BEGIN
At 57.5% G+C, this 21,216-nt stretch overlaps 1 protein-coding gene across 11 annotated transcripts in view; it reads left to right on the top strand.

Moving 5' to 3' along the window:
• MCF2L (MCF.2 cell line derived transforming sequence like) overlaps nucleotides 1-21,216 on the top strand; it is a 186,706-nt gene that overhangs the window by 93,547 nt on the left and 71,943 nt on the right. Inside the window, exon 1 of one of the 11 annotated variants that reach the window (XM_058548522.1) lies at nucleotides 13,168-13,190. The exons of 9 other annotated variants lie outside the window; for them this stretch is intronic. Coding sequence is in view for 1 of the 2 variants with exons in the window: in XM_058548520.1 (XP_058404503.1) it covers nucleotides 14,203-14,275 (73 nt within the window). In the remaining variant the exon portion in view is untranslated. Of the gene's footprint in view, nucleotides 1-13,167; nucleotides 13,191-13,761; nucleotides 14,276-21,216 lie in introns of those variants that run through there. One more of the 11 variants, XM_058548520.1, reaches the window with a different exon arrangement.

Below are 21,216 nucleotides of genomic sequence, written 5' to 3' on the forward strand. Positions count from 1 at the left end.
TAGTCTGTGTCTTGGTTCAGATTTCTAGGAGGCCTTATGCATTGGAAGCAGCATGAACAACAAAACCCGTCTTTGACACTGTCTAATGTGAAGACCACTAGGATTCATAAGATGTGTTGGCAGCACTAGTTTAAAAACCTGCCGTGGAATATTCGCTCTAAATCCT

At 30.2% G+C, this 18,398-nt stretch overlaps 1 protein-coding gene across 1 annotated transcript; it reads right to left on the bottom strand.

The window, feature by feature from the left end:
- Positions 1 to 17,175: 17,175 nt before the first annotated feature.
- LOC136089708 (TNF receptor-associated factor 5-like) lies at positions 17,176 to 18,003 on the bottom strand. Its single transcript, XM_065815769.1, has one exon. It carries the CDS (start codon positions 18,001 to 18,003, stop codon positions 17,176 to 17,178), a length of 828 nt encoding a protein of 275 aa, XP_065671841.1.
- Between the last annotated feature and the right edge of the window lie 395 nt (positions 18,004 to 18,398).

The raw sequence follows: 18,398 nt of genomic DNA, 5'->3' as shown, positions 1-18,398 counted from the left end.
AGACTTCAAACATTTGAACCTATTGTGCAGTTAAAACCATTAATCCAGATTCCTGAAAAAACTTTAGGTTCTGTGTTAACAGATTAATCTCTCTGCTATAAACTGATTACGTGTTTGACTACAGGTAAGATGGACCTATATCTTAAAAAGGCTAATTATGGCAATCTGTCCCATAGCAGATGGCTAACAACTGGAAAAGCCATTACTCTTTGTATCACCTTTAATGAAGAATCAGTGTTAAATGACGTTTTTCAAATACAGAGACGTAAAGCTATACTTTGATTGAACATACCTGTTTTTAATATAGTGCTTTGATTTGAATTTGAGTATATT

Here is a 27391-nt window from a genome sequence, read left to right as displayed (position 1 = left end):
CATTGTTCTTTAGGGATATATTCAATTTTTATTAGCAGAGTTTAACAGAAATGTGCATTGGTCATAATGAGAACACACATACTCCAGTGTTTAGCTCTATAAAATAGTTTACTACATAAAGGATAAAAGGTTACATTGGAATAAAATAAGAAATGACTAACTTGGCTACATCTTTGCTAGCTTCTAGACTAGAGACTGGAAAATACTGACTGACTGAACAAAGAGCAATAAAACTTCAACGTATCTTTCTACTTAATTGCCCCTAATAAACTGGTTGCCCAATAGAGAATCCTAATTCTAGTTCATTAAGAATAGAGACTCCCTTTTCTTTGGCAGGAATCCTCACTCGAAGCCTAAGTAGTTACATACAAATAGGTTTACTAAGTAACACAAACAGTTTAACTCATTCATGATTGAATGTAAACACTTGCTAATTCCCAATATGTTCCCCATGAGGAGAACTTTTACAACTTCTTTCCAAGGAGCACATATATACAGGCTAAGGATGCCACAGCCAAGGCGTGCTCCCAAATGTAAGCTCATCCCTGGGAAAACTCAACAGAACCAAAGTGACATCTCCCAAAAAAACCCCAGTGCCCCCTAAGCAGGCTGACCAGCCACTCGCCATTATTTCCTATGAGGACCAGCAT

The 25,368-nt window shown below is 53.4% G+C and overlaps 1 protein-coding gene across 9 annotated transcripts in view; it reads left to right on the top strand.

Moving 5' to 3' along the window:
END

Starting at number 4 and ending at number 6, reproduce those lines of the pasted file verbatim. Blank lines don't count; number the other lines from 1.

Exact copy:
Below are 21,216 nucleotides of genomic sequence, written 5' to 3' on the forward strand. Positions count from 1 at the left end.
TAGTCTGTGTCTTGGTTCAGATTTCTAGGAGGCCTTATGCATTGGAAGCAGCATGAACAACAAAACCCGTCTTTGACACTGTCTAATGTGAAGACCACTAGGATTCATAAGATGTGTTGGCAGCACTAGTTTAAAAACCTGCCGTGGAATATTCGCTCTAAATCCT

At 30.2% G+C, this 18,398-nt stretch overlaps 1 protein-coding gene across 1 annotated transcript; it reads right to left on the bottom strand.